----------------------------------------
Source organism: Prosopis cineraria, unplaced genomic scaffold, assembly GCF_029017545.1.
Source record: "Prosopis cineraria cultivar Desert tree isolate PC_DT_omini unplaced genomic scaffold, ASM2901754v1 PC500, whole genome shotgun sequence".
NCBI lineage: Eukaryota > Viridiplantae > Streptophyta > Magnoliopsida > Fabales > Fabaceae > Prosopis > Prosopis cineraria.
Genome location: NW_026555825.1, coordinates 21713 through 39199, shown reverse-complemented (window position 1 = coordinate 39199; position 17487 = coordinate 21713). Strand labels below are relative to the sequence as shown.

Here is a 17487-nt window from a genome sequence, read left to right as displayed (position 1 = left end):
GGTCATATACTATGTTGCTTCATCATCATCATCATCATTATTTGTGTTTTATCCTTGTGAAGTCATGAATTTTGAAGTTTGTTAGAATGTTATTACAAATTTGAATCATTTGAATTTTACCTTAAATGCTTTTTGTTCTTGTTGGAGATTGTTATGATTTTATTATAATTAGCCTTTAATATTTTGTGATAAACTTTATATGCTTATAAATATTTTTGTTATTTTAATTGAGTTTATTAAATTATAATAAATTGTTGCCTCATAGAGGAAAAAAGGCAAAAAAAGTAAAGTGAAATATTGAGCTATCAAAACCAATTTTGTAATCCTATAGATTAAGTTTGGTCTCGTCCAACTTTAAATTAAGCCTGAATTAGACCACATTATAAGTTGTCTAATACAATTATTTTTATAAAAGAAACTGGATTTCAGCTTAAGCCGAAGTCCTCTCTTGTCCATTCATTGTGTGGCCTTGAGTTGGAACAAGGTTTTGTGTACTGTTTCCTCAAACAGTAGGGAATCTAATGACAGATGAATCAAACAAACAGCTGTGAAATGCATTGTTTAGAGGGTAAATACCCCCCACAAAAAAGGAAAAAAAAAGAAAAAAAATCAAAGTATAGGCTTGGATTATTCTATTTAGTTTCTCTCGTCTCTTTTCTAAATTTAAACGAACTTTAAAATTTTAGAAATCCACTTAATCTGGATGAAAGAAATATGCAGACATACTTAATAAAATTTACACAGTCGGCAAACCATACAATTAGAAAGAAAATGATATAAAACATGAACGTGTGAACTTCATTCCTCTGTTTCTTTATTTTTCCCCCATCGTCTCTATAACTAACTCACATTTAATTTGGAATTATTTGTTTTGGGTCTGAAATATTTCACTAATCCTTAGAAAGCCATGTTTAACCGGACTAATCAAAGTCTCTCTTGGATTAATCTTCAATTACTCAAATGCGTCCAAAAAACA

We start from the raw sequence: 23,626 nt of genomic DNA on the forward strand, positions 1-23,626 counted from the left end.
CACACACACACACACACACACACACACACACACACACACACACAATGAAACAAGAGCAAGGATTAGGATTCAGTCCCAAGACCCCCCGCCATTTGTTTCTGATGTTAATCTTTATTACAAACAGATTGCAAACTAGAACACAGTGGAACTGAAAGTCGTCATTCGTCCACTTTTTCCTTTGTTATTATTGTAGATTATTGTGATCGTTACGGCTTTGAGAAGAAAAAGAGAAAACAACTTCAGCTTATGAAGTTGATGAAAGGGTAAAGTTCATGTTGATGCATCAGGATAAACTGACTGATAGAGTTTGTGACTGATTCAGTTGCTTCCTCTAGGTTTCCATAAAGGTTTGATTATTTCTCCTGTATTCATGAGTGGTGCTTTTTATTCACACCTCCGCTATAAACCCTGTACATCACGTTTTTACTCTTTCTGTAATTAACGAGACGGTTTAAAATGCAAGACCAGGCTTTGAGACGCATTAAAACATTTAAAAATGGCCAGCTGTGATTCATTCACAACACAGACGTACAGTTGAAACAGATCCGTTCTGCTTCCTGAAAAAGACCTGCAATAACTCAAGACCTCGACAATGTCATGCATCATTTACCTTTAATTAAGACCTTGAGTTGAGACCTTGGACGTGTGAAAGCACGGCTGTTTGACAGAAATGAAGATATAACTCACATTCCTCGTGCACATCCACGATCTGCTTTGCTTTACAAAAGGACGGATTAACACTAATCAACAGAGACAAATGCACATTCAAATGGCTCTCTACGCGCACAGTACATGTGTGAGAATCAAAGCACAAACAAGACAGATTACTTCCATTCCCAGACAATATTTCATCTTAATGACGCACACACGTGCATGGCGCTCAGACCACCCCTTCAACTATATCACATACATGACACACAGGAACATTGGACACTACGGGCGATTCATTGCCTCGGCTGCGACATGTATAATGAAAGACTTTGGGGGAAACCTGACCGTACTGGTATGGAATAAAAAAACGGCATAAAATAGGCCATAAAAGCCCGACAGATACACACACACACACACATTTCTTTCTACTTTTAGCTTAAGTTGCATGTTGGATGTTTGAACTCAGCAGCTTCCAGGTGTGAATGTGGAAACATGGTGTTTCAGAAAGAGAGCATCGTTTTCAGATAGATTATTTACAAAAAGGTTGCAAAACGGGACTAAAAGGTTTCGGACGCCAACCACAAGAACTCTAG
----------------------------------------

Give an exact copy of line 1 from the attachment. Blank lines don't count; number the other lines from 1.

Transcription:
Source organism: Prosopis cineraria, unplaced genomic scaffold, assembly GCF_029017545.1.